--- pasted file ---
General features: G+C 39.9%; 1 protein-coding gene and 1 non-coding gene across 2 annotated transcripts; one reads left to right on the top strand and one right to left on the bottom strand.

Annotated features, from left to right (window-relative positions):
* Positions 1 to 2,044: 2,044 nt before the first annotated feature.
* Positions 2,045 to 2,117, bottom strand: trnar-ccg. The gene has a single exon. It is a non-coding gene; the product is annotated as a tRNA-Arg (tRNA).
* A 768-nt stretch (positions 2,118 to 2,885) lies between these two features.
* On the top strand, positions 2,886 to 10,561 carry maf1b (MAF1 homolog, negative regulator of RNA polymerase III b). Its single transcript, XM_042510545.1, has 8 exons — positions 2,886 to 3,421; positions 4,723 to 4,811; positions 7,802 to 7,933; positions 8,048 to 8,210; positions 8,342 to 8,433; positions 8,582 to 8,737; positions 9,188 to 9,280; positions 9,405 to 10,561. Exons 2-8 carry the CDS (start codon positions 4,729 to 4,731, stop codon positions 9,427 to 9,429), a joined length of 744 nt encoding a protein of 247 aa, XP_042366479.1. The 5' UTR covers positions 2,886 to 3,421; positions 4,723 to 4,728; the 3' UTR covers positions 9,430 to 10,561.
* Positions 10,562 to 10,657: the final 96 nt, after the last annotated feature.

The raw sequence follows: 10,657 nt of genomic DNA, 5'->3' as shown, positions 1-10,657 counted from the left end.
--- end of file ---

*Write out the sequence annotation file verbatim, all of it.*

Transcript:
General features: G+C 39.9%; 1 protein-coding gene and 1 non-coding gene across 2 annotated transcripts; one reads left to right on the top strand and one right to left on the bottom strand.

Annotated features, from left to right (window-relative positions):
* Positions 1 to 2,044: 2,044 nt before the first annotated feature.
* Positions 2,045 to 2,117, bottom strand: trnar-ccg. The gene has a single exon. It is a non-coding gene; the product is annotated as a tRNA-Arg (tRNA).
* A 768-nt stretch (positions 2,118 to 2,885) lies between these two features.
* On the top strand, positions 2,886 to 10,561 carry maf1b (MAF1 homolog, negative regulator of RNA polymerase III b). Its single transcript, XM_042510545.1, has 8 exons — positions 2,886 to 3,421; positions 4,723 to 4,811; positions 7,802 to 7,933; positions 8,048 to 8,210; positions 8,342 to 8,433; positions 8,582 to 8,737; positions 9,188 to 9,280; positions 9,405 to 10,561. Exons 2-8 carry the CDS (start codon positions 4,729 to 4,731, stop codon positions 9,427 to 9,429), a joined length of 744 nt encoding a protein of 247 aa, XP_042366479.1. The 5' UTR covers positions 2,886 to 3,421; positions 4,723 to 4,728; the 3' UTR covers positions 9,430 to 10,561.
* Positions 10,562 to 10,657: the final 96 nt, after the last annotated feature.

The raw sequence follows: 10,657 nt of genomic DNA, 5'->3' as shown, positions 1-10,657 counted from the left end.